City task force calls for $220 million in funding for homeless crisis

A city task force focused on the homeless crisis released a comprehensive report on Wednesday calling for more than $220 million in funding for efforts including expanding the number of shelter beds, assisting tenants in relocation and building more than 2,000 low-income housing units.

The 26-page report comes from the Everyone Home Long Beach Taskforce, which was assembled in June and is comprised of local leaders and those who have experienced homelessness.

The task force, chaired by Long Beach State President Jane Close Conoley, met five times over six months this year with the goal of building on the city’s current efforts while identifying new ways to address homelessness.

In an interview on Wednesday, Mayor Robert Garcia said this is the city’s largest and most detailed report on homelessness in over a decade.

“There is no bigger issue in Long Beach than addressing homelessness,” he said. “It’s the biggest issue that we face in the city and it’s also the biggest issue that we face as a state.”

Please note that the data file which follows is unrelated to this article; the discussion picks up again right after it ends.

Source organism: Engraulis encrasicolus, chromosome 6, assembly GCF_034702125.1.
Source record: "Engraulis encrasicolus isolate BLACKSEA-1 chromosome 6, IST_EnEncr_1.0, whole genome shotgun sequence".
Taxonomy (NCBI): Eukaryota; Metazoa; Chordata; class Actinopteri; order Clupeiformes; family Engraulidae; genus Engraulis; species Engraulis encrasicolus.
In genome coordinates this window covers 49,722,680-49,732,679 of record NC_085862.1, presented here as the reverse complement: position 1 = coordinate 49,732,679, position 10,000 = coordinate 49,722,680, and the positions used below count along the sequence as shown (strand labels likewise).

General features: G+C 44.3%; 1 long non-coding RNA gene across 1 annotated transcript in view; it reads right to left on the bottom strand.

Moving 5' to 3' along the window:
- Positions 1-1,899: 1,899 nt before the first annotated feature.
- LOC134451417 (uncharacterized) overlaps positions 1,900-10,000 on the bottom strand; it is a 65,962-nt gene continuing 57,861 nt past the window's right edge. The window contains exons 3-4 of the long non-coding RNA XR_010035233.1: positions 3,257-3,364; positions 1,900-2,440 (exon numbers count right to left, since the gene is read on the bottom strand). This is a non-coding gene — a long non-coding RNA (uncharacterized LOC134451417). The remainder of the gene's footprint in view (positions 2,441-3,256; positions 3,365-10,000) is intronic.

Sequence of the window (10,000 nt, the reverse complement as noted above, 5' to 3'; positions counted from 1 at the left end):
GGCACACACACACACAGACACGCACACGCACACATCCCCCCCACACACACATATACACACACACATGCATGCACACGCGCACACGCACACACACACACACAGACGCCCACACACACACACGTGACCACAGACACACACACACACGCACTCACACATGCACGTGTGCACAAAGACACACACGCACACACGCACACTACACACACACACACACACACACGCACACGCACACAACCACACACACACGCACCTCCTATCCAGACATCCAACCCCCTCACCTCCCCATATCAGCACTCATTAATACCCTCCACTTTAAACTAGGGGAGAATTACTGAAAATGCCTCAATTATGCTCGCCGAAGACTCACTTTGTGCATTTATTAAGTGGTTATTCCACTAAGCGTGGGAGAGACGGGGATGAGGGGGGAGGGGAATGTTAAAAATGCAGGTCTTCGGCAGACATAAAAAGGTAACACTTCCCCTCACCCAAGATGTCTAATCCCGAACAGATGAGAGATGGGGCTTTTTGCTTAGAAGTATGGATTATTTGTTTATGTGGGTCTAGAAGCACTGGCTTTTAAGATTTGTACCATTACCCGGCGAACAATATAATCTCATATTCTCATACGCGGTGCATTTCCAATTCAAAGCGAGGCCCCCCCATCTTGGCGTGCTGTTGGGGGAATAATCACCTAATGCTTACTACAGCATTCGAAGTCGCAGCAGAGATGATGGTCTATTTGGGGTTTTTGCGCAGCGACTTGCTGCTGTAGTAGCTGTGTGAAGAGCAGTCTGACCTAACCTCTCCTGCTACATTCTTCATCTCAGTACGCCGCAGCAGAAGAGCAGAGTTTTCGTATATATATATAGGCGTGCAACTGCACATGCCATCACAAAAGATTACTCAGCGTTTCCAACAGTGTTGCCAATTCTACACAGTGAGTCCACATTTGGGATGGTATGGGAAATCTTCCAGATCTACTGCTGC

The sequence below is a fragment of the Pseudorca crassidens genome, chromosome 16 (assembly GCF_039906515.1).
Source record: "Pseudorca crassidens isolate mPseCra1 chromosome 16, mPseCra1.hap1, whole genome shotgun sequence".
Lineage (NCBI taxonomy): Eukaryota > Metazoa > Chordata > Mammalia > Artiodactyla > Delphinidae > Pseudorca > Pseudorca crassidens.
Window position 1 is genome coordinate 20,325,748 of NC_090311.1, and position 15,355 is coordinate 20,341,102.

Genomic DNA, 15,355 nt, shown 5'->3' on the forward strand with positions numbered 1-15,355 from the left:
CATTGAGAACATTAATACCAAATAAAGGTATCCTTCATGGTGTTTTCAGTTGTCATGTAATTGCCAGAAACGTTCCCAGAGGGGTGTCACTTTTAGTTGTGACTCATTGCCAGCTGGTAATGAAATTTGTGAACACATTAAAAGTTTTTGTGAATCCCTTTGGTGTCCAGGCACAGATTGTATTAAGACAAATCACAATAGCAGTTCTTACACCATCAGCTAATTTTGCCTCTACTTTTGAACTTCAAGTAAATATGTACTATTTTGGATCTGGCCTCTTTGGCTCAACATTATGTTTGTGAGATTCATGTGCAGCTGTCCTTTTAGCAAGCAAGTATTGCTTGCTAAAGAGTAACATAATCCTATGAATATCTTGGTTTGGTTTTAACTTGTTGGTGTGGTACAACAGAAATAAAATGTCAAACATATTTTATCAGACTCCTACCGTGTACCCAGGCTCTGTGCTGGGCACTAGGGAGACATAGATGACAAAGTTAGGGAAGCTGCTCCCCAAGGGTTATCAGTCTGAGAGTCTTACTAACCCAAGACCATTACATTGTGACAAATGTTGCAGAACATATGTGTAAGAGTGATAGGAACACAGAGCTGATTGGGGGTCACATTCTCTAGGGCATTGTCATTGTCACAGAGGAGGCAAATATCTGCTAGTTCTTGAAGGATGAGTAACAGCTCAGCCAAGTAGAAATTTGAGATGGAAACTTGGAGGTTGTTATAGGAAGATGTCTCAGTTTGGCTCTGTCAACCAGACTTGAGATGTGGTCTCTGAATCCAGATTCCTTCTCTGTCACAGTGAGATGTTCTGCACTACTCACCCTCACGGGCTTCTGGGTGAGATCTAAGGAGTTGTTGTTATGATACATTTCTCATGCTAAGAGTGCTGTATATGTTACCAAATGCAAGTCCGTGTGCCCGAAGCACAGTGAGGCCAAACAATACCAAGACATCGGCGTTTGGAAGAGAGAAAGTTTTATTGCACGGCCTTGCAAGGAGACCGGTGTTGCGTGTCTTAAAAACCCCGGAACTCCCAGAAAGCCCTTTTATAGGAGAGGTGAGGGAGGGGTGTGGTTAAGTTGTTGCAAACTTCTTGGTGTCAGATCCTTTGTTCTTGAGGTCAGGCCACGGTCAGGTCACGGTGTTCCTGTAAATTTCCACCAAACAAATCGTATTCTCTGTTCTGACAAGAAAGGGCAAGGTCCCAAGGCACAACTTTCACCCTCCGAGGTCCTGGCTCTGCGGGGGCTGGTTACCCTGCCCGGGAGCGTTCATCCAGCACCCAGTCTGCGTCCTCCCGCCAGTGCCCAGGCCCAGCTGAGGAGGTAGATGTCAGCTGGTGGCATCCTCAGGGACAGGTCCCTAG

In a first for Long Beach, the report sets a clear goal for the number of affordable homes that would be needed over the next five years and the estimated funding, he said.

“We wanted to have specific recommendations and targets so we can keep ourselves accountable in the years ahead,” Garcia said.

An estimated 4,000 people fall in and out of homelessness in Long Beach each year. The 2017 homeless count identified 1,208 as unsheltered and nearly 700 as chronically homeless. More than half suffered from mental illness or substance abuse.

While the number of homeless has dropped 41 percent since 2011, the city still needs significant resources to address the ongoing issue by expanding prevention and mental health resources, improving agency coordination and setting clear goals for affordable housing, the report found.

The city has allocated $30 million for the 2019 fiscal year for services, shelter and housing, but the funds provide minimal money for prevention, mental health treatment and additional housing, the report said.